06 Dec Improve Your CONNECTion with Your Team

Functional, appropriate, and clear communication is the backbone of a well-run medical practice. It’s also one of the biggest stumbling blocks in the day-to-day life of any business. Words and tone can be misinterpreted, and phrasing can be unintentionally damaging to the relationship between clinicians, leadership, and staff, or between teammates.

We found a great piece from psychologist Catherine Hambley, PhD in Physicians Practice with what she calls a brain-based model to effective everyday conversations. She provides seven ways to have deeper and more meaningful interactions with staff and with each other, using the acronym CONNECT:

CONSISTENCY: Setting expectations and providing them in advance allows people to understand what you want or are asking from them. Creating positive patterns in communication can help those around you foresee changes and adapt to them when needed.

OWNERSHIP: Autonomy is empowering to both peers and staff. Hambley suggests telling people more about what you need, and reducing focus on the how, allowing them some decision-making power.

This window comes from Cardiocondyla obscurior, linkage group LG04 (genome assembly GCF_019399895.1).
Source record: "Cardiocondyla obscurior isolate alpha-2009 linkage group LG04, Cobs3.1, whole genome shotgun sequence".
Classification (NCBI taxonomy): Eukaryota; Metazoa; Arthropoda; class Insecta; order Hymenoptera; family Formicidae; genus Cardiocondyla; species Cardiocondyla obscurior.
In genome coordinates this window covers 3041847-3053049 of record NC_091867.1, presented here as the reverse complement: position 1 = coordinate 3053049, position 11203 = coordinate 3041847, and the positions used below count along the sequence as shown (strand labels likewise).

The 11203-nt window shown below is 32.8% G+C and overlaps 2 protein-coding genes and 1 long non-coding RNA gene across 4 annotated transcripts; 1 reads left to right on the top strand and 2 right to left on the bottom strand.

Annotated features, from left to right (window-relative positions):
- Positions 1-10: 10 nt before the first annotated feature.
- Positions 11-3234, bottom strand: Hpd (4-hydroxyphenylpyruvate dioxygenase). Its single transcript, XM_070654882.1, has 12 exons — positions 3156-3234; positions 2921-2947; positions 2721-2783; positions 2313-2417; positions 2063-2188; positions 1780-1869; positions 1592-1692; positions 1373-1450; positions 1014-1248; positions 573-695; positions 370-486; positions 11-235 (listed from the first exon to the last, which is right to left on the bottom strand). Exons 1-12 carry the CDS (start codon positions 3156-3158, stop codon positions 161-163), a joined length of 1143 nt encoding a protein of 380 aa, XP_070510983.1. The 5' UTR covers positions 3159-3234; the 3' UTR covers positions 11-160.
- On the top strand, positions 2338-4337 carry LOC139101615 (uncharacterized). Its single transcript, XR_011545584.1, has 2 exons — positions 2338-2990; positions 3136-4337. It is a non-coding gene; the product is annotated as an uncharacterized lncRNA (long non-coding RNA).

NOVELTY: Tapping into people’s inherent curiosity by asking open-ended questions can help smooth the path to achieving goals.

NEED TO KNOW: Sharing the “why” behind what you’re telling someone instantly engages them by setting them on a more equal footing. Providing insight into the bigger picture can spur creativity and reduce anxiety about the future.

EQUITY: The perception of unequal treatment can be poison to interpersonal relationships. While hierarchies necessarily exist in organizations, holding those on the same level to the same expectations goes a long way to prevent dissatisfaction from setting in.

CONFIDENCE: When things are busy, it’s too easy to only address what needs to be improved. Acknowledging and encouraging good performance spurs greater success by providing an incentive for best practices.

TRUST: Perhaps the most critical component- Hambley suggests fostering trust by helping your colleagues and staff focus on your common goal, which facilitates the removal of barriers to open communication.

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